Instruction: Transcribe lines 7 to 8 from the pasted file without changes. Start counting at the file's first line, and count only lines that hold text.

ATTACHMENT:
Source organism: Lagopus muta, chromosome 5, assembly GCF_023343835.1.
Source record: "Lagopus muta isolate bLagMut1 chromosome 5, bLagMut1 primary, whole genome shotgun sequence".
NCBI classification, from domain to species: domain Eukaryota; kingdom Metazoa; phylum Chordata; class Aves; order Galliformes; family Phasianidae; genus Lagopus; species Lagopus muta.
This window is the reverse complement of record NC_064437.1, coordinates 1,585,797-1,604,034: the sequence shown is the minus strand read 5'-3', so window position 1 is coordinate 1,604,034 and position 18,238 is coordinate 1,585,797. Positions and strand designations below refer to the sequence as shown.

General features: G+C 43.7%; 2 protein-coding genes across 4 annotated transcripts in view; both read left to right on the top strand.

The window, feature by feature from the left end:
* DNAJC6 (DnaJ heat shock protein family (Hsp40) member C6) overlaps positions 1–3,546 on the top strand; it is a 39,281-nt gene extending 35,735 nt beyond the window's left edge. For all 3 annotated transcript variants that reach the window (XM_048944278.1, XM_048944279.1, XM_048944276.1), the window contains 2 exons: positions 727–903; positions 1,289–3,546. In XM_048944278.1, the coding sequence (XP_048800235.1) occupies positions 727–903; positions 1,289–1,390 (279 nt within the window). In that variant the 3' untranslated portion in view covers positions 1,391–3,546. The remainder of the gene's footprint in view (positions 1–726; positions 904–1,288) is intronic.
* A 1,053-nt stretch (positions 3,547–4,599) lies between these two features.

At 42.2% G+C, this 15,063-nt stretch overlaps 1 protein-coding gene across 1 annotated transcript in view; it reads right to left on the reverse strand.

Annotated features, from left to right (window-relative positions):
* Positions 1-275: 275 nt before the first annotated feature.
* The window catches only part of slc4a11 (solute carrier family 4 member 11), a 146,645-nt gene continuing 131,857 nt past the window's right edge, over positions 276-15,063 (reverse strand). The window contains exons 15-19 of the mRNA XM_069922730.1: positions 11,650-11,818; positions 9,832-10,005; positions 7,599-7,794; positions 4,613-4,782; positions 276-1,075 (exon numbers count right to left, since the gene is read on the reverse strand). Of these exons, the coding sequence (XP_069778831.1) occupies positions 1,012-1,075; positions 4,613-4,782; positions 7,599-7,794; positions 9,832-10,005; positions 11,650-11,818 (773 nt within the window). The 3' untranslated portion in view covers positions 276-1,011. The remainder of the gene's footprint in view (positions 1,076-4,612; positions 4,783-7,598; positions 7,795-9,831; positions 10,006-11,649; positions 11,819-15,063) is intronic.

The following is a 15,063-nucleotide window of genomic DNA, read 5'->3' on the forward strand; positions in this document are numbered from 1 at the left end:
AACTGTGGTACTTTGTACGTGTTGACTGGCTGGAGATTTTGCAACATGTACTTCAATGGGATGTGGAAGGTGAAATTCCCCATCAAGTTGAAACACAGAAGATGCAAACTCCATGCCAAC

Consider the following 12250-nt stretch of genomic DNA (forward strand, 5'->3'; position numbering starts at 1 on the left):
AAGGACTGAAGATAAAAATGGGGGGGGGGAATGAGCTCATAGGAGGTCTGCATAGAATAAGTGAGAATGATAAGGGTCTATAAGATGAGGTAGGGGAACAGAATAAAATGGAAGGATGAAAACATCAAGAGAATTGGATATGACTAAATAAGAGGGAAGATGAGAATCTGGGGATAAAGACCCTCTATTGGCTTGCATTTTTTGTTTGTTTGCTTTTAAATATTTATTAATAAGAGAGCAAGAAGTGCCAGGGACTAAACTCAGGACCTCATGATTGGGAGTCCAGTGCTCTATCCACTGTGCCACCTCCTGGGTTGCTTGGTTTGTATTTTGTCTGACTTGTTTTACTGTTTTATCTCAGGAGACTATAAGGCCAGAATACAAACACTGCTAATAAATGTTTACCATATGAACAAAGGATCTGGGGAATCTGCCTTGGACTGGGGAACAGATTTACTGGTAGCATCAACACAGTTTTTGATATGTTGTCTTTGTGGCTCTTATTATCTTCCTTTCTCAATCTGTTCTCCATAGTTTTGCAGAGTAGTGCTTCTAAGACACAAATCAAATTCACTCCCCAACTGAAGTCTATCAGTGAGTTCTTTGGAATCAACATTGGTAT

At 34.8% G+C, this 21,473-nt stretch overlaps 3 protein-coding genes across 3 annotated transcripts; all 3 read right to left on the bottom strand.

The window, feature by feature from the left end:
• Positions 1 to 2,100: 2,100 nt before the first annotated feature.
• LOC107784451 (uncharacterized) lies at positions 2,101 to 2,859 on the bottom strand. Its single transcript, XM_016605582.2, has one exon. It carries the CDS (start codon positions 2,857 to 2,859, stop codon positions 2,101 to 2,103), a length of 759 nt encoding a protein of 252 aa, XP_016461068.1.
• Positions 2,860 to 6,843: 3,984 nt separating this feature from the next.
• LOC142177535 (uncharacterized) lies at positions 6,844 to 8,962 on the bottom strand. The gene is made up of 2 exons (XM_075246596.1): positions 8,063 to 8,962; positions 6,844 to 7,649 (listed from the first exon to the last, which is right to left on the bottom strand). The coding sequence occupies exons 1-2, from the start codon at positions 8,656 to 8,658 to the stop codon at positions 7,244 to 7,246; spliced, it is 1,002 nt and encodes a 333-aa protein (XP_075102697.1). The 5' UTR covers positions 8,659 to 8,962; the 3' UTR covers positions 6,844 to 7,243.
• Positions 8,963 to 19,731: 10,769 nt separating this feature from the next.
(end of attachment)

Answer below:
* DNAJC6 (DnaJ heat shock protein family (Hsp40) member C6) overlaps positions 1–3,546 on the top strand; it is a 39,281-nt gene extending 35,735 nt beyond the window's left edge. For all 3 annotated transcript variants that reach the window (XM_048944278.1, XM_048944279.1, XM_048944276.1), the window contains 2 exons: positions 727–903; positions 1,289–3,546. In XM_048944278.1, the coding sequence (XP_048800235.1) occupies positions 727–903; positions 1,289–1,390 (279 nt within the window). In that variant the 3' untranslated portion in view covers positions 1,391–3,546. The remainder of the gene's footprint in view (positions 1–726; positions 904–1,288) is intronic.
* A 1,053-nt stretch (positions 3,547–4,599) lies between these two features.